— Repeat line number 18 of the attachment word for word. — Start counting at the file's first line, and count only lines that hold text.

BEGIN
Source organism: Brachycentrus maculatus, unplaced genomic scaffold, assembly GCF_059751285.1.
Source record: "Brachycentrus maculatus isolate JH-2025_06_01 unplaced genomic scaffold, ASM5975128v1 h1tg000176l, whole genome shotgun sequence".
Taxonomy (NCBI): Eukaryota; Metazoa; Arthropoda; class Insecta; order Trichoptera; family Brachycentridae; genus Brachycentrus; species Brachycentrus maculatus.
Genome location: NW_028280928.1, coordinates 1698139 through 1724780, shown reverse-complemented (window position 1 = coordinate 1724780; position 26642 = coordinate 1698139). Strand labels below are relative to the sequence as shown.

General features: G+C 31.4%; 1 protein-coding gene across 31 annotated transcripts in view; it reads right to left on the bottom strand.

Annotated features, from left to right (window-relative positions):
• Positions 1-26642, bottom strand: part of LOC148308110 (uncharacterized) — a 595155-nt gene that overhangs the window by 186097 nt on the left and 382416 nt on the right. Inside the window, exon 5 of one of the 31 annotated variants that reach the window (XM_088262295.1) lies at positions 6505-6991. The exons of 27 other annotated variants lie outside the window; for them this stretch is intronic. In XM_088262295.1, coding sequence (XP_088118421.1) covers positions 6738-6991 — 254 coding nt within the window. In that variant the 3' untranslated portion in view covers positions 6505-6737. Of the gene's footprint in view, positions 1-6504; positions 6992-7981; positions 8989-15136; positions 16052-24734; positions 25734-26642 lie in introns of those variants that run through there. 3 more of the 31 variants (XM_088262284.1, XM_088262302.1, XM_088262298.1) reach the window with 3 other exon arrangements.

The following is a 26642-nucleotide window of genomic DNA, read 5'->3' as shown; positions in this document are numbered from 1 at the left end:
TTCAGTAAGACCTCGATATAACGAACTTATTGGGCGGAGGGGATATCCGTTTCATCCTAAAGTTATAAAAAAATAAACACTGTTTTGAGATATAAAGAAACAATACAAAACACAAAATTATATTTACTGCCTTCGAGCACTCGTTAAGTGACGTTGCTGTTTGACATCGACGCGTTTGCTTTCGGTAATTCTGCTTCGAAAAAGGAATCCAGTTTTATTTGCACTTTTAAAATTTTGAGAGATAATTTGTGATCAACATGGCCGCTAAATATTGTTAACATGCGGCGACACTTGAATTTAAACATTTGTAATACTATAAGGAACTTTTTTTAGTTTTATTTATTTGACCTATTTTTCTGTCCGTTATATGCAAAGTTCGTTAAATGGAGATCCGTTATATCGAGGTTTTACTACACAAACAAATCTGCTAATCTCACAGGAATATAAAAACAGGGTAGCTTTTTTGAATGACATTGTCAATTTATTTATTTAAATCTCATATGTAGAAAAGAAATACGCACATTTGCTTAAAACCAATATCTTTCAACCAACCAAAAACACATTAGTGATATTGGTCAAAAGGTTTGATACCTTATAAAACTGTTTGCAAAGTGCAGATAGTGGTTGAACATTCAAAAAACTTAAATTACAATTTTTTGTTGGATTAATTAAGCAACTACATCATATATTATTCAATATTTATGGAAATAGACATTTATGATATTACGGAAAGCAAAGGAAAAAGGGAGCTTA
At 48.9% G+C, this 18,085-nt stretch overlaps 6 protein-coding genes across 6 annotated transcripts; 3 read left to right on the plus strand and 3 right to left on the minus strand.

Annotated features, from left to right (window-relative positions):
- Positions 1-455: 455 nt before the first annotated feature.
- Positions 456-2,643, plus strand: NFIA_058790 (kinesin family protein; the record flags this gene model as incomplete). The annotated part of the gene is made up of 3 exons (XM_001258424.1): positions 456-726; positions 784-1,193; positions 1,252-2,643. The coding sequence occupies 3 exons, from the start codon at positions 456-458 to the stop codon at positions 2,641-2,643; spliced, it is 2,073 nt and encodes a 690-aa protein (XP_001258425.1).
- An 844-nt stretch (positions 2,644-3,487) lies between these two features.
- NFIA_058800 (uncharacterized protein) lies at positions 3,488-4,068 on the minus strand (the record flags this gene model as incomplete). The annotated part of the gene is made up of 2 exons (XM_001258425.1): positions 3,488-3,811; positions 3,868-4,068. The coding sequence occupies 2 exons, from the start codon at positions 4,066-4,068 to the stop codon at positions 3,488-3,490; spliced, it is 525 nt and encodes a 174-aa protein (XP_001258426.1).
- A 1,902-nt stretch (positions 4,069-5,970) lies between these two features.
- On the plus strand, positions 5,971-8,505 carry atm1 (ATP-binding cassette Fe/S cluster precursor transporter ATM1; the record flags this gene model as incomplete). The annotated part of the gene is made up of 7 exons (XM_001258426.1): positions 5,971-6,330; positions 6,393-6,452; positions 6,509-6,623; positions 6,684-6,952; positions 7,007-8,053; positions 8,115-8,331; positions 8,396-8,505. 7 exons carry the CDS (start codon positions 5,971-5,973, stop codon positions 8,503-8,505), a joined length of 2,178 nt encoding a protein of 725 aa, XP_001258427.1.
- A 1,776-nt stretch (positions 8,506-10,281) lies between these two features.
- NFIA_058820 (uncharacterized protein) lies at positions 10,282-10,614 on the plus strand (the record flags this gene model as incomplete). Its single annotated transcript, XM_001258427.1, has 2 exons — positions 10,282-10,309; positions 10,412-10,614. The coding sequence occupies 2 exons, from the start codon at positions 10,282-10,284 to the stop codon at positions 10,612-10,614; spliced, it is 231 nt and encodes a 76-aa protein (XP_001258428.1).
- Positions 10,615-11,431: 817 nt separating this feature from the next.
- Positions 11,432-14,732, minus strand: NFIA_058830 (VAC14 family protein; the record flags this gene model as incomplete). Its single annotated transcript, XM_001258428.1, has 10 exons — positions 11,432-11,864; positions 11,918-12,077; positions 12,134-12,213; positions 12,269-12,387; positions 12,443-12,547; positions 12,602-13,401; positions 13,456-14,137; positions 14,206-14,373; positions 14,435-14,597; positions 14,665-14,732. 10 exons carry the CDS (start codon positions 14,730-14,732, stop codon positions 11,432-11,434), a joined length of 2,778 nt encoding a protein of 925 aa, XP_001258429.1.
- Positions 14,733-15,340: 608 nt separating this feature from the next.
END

- A 1,776-nt stretch (positions 8,506-10,281) lies between these two features.